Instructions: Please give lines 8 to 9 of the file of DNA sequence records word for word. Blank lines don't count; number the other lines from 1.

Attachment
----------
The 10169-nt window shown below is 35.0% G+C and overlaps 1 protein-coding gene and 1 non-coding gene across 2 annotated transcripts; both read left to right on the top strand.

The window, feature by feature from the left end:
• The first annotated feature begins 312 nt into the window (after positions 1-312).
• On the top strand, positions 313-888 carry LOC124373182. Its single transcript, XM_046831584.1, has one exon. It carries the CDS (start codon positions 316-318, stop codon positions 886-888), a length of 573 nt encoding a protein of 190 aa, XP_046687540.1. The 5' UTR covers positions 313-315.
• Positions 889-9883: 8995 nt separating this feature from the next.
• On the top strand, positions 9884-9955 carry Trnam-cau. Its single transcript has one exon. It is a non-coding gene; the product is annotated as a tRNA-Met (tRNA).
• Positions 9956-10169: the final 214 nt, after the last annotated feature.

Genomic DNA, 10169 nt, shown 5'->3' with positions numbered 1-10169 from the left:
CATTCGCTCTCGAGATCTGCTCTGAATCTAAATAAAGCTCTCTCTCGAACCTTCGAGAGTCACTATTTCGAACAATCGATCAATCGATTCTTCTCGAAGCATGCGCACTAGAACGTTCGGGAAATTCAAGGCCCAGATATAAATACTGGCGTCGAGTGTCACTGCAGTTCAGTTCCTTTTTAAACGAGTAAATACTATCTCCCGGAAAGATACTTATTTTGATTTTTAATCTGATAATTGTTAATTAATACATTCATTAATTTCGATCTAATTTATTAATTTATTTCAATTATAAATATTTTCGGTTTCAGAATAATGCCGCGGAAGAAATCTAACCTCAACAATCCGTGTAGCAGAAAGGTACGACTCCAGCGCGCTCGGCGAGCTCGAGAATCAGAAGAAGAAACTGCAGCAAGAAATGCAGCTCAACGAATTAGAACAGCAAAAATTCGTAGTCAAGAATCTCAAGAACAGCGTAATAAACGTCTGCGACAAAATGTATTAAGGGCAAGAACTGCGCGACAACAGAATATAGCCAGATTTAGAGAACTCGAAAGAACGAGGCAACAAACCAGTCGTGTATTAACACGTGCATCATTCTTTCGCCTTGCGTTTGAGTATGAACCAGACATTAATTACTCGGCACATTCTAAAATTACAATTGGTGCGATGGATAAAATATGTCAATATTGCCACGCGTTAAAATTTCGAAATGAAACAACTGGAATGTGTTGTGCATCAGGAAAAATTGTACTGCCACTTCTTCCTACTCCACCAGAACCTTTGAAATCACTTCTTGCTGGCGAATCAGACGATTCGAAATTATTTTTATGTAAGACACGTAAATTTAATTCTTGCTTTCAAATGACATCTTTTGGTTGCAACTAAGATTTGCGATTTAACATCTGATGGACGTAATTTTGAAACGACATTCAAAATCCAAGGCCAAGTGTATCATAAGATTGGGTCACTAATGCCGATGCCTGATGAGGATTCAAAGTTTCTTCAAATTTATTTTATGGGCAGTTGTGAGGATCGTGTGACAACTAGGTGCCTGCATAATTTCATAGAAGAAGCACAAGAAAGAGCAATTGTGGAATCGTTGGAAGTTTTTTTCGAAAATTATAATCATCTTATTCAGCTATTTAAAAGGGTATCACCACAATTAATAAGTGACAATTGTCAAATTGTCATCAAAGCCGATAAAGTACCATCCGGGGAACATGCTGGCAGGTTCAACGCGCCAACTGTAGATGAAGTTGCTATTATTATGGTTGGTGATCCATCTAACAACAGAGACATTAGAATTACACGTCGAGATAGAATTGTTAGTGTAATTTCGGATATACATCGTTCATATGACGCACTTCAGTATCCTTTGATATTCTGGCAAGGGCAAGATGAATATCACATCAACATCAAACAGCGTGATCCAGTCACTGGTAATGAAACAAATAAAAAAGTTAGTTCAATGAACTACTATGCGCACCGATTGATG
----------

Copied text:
Genomic DNA, 10169 nt, shown 5'->3' with positions numbered 1-10169 from the left:
CATTCGCTCTCGAGATCTGCTCTGAATCTAAATAAAGCTCTCTCTCGAACCTTCGAGAGTCACTATTTCGAACAATCGATCAATCGATTCTTCTCGAAGCATGCGCACTAGAACGTTCGGGAAATTCAAGGCCCAGATATAAATACTGGCGTCGAGTGTCACTGCAGTTCAGTTCCTTTTTAAACGAGTAAATACTATCTCCCGGAAAGATACTTATTTTGATTTTTAATCTGATAATTGTTAATTAATACATTCATTAATTTCGATCTAATTTATTAATTTATTTCAATTATAAATATTTTCGGTTTCAGAATAATGCCGCGGAAGAAATCTAACCTCAACAATCCGTGTAGCAGAAAGGTACGACTCCAGCGCGCTCGGCGAGCTCGAGAATCAGAAGAAGAAACTGCAGCAAGAAATGCAGCTCAACGAATTAGAACAGCAAAAATTCGTAGTCAAGAATCTCAAGAACAGCGTAATAAACGTCTGCGACAAAATGTATTAAGGGCAAGAACTGCGCGACAACAGAATATAGCCAGATTTAGAGAACTCGAAAGAACGAGGCAACAAACCAGTCGTGTATTAACACGTGCATCATTCTTTCGCCTTGCGTTTGAGTATGAACCAGACATTAATTACTCGGCACATTCTAAAATTACAATTGGTGCGATGGATAAAATATGTCAATATTGCCACGCGTTAAAATTTCGAAATGAAACAACTGGAATGTGTTGTGCATCAGGAAAAATTGTACTGCCACTTCTTCCTACTCCACCAGAACCTTTGAAATCACTTCTTGCTGGCGAATCAGACGATTCGAAATTATTTTTATGTAAGACACGTAAATTTAATTCTTGCTTTCAAATGACATCTTTTGGTTGCAACTAAGATTTGCGATTTAACATCTGATGGACGTAATTTTGAAACGACATTCAAAATCCAAGGCCAAGTGTATCATAAGATTGGGTCACTAATGCCGATGCCTGATGAGGATTCAAAGTTTCTTCAAATTTATTTTATGGGCAGTTGTGAGGATCGTGTGACAACTAGGTGCCTGCATAATTTCATAGAAGAAGCACAAGAAAGAGCAATTGTGGAATCGTTGGAAGTTTTTTTCGAAAATTATAATCATCTTATTCAGCTATTTAAAAGGGTATCACCACAATTAATAAGTGACAATTGTCAAATTGTCATCAAAGCCGATAAAGTACCATCCGGGGAACATGCTGGCAGGTTCAACGCGCCAACTGTAGATGAAGTTGCTATTATTATGGTTGGTGATCCATCTAACAACAGAGACATTAGAATTACACGTCGAGATAGAATTGTTAGTGTAATTTCGGATATACATCGTTCATATGACGCACTTCAGTATCCTTTGATATTCTGGCAAGGGCAAGATGAATATCACATCAACATCAAACAGCGTGATCCAGTCACTGGTAATGAAACAAATAAAAAAGTTAGTTCAATGAACTACTATGCGCACCGATTGATG